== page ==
Some weeks if I didn’t ride for just 20 minutes, I wouldn’t ride at all. In fact, I’m lucky the barn is only 5 minutes from my house (and directly on the route to school) or even those 20 minute rides might not happen.
It’s not my preference. Given a choice, my minimum ride would be at least an hour. That would give me time to warm up, work on a few things and cool down. However, life frequently gets in the way and I take what I can get. Short rides are certainly better than no rides for me and for Freedom. We both get cranky with too many days off.
The first benefit is mental. Sometimes I just need the break of going to the barn and focusing on Freedom. There’s something very “in the moment” about being with a horse. You really have to focus on what you are doing and that slowing of the brain is very calming. Freedom needs to stop focusing on the mares. Too much time off and he starts to believe that he’s actually in charge.
My rules for the 20 minute ride are simple: pick something that will not cause a battle, focus on stretching and relaxation, and ride movements that give maximum value for little effort.
So, some days we just hack. A 20 minute ride through the woods is always calming. Today was one of those days. The snow is still deep enough that everything was quiet and muffled. It was still slightly too deep for the dogs but they were pretty game about keeping up and they definitely got a work out. Even Freedom felt looser and more relaxed after the walk. I always get a few big releases from him after even the shortest ride (he gets a short massage most days).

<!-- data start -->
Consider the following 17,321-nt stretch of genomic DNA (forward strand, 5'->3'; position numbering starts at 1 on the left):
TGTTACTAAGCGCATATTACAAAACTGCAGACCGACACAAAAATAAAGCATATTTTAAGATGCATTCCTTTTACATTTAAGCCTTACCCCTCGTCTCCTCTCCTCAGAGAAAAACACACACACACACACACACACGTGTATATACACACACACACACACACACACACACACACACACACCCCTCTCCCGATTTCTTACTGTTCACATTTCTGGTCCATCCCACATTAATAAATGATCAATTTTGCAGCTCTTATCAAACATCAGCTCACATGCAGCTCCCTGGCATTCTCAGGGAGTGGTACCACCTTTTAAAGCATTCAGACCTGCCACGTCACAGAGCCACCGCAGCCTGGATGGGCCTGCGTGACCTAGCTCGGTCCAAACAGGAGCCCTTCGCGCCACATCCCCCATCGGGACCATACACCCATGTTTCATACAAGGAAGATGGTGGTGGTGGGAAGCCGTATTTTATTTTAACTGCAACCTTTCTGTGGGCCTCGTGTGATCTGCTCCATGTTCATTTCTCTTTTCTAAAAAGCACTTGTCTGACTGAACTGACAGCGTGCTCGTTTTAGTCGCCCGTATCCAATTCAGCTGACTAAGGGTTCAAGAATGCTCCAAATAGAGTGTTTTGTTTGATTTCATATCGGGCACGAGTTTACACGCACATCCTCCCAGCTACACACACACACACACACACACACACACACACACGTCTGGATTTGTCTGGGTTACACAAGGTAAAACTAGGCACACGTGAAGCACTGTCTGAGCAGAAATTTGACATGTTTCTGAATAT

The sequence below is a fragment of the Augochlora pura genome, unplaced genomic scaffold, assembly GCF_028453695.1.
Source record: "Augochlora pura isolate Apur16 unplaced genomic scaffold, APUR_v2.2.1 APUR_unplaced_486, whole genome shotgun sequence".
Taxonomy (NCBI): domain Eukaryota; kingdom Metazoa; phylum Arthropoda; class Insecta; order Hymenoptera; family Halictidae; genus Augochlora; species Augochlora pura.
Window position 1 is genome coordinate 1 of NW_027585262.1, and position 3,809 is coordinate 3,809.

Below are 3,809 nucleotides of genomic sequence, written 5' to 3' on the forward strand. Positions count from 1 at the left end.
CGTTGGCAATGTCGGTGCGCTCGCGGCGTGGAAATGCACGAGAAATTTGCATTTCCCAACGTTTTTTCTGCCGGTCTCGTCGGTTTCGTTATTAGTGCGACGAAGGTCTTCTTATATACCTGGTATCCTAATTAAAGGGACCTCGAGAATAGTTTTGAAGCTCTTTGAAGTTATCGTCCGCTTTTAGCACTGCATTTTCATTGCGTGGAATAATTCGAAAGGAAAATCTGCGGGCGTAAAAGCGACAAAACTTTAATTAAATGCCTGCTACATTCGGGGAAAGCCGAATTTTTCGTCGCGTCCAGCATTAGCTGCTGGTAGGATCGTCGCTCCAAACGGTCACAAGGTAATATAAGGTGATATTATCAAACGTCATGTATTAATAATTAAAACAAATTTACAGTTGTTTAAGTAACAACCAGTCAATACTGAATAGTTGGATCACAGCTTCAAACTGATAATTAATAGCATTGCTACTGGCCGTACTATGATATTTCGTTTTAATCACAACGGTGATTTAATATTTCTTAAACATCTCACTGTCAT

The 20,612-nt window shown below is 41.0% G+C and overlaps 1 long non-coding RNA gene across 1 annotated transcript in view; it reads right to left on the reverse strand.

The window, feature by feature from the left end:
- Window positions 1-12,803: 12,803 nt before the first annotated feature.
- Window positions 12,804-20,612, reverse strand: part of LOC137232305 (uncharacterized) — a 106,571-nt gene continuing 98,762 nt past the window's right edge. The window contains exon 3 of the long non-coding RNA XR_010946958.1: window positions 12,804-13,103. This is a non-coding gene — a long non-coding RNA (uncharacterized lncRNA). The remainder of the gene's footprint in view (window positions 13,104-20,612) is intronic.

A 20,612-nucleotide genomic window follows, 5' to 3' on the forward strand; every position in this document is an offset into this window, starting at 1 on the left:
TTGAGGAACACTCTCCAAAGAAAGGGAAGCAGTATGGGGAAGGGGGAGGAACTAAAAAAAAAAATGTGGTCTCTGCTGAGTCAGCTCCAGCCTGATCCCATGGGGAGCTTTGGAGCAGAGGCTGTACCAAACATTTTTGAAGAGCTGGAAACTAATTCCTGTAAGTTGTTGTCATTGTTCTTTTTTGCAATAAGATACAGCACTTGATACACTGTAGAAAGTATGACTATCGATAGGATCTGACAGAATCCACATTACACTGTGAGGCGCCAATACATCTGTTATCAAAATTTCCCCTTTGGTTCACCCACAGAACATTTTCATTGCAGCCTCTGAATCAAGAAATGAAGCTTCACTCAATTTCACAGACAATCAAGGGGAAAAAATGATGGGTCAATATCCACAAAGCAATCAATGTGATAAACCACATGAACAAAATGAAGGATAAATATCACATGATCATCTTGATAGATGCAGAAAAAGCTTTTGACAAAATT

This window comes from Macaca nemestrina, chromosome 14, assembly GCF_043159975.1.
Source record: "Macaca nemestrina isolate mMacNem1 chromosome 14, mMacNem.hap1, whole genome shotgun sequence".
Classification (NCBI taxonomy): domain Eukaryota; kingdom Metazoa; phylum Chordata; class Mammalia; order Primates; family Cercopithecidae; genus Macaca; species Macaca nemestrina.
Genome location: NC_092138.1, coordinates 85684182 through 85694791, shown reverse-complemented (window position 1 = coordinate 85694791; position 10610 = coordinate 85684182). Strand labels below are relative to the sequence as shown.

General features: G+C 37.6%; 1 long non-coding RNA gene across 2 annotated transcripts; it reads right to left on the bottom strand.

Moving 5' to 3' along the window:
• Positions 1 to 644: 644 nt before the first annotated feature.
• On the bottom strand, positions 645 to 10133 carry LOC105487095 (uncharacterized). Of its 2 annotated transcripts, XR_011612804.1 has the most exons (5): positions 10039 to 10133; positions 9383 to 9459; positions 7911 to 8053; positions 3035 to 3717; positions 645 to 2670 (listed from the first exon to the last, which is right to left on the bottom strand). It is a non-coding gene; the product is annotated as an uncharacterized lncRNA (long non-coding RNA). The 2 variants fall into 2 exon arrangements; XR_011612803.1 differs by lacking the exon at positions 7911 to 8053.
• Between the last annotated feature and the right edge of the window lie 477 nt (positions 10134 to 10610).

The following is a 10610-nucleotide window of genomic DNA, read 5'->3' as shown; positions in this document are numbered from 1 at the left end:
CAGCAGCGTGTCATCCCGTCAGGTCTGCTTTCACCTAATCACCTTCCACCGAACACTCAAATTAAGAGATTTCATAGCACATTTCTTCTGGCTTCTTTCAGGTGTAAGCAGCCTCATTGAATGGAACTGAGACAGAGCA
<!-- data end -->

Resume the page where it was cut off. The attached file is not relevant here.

Other days I’m more ambitious. I might try to get some of the sillies out of Freedom if he hasn’t been ridden much. That would be Tuesday. On Tuesday we went for a nice canter in the snow. Freedom was feeling very good and the snow slowed him down a bit. When I don’t have much time I often canter after a short warm up walk. I feel like it stretches his back out better than trotting and helps him relax. As a Thoroughbred, his canter is effortless, even in the snow. If he hasn’t been ridden much, staying in a canter (no bucking) may be all the concentration he can muster.
Other days we focus on stretching. On those rides I pick a few simple movements — 20 meter circles, some work in shoulder in and some leg yields, for example. Moving your horse laterally helps them loosen up and keeps their joints moving. During hunt season I try to include at least one work out like this every week because it’s too easy to focus on forward and forget about suppleness.
Then the are the days before a hunt. To get us both mentally prepared we do some short gallops with lots of changes within the gait. I want him to move out sharply, but also to come back nicely when I ask. I’ll jump a few fences and ask him to come right to the base of each one. No long spots when we practice.
As long as you make every minute count and go into each ride with a plan, 20 minutes can be well, sufficient — if not enough.